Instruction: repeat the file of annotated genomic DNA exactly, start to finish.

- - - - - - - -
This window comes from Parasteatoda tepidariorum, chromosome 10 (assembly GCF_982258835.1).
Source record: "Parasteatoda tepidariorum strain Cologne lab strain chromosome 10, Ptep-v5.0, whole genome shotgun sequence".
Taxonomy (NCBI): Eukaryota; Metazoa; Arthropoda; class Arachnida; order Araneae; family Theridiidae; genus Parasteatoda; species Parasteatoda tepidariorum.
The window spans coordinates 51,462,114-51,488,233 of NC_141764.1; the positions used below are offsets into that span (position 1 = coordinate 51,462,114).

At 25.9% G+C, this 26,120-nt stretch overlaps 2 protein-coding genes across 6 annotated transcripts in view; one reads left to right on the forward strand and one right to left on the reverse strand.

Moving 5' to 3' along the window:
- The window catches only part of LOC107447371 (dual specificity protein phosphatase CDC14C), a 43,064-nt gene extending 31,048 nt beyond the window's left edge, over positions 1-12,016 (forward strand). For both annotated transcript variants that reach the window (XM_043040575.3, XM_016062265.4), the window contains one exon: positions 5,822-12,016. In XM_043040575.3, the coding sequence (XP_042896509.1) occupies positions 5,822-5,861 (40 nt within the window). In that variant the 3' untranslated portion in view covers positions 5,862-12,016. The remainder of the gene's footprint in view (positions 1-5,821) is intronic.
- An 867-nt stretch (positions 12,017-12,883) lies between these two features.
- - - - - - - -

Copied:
This window comes from Parasteatoda tepidariorum, chromosome 10 (assembly GCF_982258835.1).
Source record: "Parasteatoda tepidariorum strain Cologne lab strain chromosome 10, Ptep-v5.0, whole genome shotgun sequence".
Taxonomy (NCBI): Eukaryota; Metazoa; Arthropoda; class Arachnida; order Araneae; family Theridiidae; genus Parasteatoda; species Parasteatoda tepidariorum.
The window spans coordinates 51,462,114-51,488,233 of NC_141764.1; the positions used below are offsets into that span (position 1 = coordinate 51,462,114).

At 25.9% G+C, this 26,120-nt stretch overlaps 2 protein-coding genes across 6 annotated transcripts in view; one reads left to right on the forward strand and one right to left on the reverse strand.

Moving 5' to 3' along the window:
- The window catches only part of LOC107447371 (dual specificity protein phosphatase CDC14C), a 43,064-nt gene extending 31,048 nt beyond the window's left edge, over positions 1-12,016 (forward strand). For both annotated transcript variants that reach the window (XM_043040575.3, XM_016062265.4), the window contains one exon: positions 5,822-12,016. In XM_043040575.3, the coding sequence (XP_042896509.1) occupies positions 5,822-5,861 (40 nt within the window). In that variant the 3' untranslated portion in view covers positions 5,862-12,016. The remainder of the gene's footprint in view (positions 1-5,821) is intronic.
- An 867-nt stretch (positions 12,017-12,883) lies between these two features.